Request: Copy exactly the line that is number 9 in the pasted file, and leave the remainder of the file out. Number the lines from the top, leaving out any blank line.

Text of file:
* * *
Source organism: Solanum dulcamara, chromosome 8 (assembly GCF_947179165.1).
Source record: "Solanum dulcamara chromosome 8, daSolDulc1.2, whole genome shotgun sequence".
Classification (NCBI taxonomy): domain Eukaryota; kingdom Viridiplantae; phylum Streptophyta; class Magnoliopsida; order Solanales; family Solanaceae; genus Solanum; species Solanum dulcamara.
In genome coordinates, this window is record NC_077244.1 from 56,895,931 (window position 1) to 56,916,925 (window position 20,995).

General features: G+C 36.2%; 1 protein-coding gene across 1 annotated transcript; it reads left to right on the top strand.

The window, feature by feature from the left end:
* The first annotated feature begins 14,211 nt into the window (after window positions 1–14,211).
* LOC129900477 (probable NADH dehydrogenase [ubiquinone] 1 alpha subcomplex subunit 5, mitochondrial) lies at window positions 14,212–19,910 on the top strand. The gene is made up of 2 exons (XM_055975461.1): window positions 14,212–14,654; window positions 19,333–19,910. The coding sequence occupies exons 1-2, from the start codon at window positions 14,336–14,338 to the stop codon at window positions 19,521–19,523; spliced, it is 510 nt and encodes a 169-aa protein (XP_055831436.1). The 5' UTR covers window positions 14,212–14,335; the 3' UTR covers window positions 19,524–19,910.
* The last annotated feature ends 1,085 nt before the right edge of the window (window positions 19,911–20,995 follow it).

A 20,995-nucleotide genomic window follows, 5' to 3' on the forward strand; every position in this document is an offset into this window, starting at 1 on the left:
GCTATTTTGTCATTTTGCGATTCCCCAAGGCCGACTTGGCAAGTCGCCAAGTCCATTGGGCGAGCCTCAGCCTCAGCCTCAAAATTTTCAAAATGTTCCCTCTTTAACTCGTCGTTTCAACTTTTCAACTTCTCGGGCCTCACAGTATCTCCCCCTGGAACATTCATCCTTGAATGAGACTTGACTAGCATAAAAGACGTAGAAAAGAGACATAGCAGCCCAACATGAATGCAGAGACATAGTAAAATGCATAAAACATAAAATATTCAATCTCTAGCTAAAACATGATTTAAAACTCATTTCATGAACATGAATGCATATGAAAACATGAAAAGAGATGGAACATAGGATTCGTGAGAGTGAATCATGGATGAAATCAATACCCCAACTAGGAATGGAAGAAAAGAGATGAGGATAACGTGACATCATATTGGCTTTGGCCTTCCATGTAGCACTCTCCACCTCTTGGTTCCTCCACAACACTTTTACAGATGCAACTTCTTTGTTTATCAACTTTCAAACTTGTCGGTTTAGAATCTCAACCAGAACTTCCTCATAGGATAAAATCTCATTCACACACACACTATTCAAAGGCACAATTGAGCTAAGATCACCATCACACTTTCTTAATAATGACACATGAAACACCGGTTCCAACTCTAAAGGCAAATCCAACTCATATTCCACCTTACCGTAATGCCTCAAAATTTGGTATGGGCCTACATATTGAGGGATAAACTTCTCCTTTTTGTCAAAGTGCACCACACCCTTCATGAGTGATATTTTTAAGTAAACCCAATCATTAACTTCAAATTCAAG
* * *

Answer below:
* The last annotated feature ends 1,085 nt before the right edge of the window (window positions 19,911–20,995 follow it).